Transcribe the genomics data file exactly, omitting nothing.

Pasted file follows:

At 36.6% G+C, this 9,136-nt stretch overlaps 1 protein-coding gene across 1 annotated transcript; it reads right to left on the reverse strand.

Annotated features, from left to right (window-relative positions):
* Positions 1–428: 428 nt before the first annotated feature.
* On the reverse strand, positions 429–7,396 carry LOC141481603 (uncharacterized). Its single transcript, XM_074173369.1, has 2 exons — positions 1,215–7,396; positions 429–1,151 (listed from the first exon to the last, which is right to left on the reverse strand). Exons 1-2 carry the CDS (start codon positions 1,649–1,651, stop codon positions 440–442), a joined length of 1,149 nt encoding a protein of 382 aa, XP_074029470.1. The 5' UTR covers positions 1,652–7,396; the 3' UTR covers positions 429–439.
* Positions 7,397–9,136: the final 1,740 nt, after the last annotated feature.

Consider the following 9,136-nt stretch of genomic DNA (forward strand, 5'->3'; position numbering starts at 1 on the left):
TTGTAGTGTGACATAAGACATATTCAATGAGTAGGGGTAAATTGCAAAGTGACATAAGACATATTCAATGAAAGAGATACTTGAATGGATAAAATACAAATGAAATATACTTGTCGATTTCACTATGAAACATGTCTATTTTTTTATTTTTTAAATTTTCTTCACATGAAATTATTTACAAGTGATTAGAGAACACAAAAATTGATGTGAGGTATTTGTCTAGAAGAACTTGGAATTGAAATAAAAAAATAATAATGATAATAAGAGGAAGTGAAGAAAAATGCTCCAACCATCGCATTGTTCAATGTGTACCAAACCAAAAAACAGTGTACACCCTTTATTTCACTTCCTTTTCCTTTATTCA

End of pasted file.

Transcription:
At 36.6% G+C, this 9,136-nt stretch overlaps 1 protein-coding gene across 1 annotated transcript; it reads right to left on the reverse strand.

Annotated features, from left to right (window-relative positions):
* Positions 1–428: 428 nt before the first annotated feature.
* On the reverse strand, positions 429–7,396 carry LOC141481603 (uncharacterized). Its single transcript, XM_074173369.1, has 2 exons — positions 1,215–7,396; positions 429–1,151 (listed from the first exon to the last, which is right to left on the reverse strand). Exons 1-2 carry the CDS (start codon positions 1,649–1,651, stop codon positions 440–442), a joined length of 1,149 nt encoding a protein of 382 aa, XP_074029470.1. The 5' UTR covers positions 1,652–7,396; the 3' UTR covers positions 429–439.
* Positions 7,397–9,136: the final 1,740 nt, after the last annotated feature.

Consider the following 9,136-nt stretch of genomic DNA (forward strand, 5'->3'; position numbering starts at 1 on the left):
TTGTAGTGTGACATAAGACATATTCAATGAGTAGGGGTAAATTGCAAAGTGACATAAGACATATTCAATGAAAGAGATACTTGAATGGATAAAATACAAATGAAATATACTTGTCGATTTCACTATGAAACATGTCTATTTTTTTATTTTTTAAATTTTCTTCACATGAAATTATTTACAAGTGATTAGAGAACACAAAAATTGATGTGAGGTATTTGTCTAGAAGAACTTGGAATTGAAATAAAAAAATAATAATGATAATAAGAGGAAGTGAAGAAAAATGCTCCAACCATCGCATTGTTCAATGTGTACCAAACCAAAAAACAGTGTACACCCTTTATTTCACTTCCTTTTCCTTTATTCA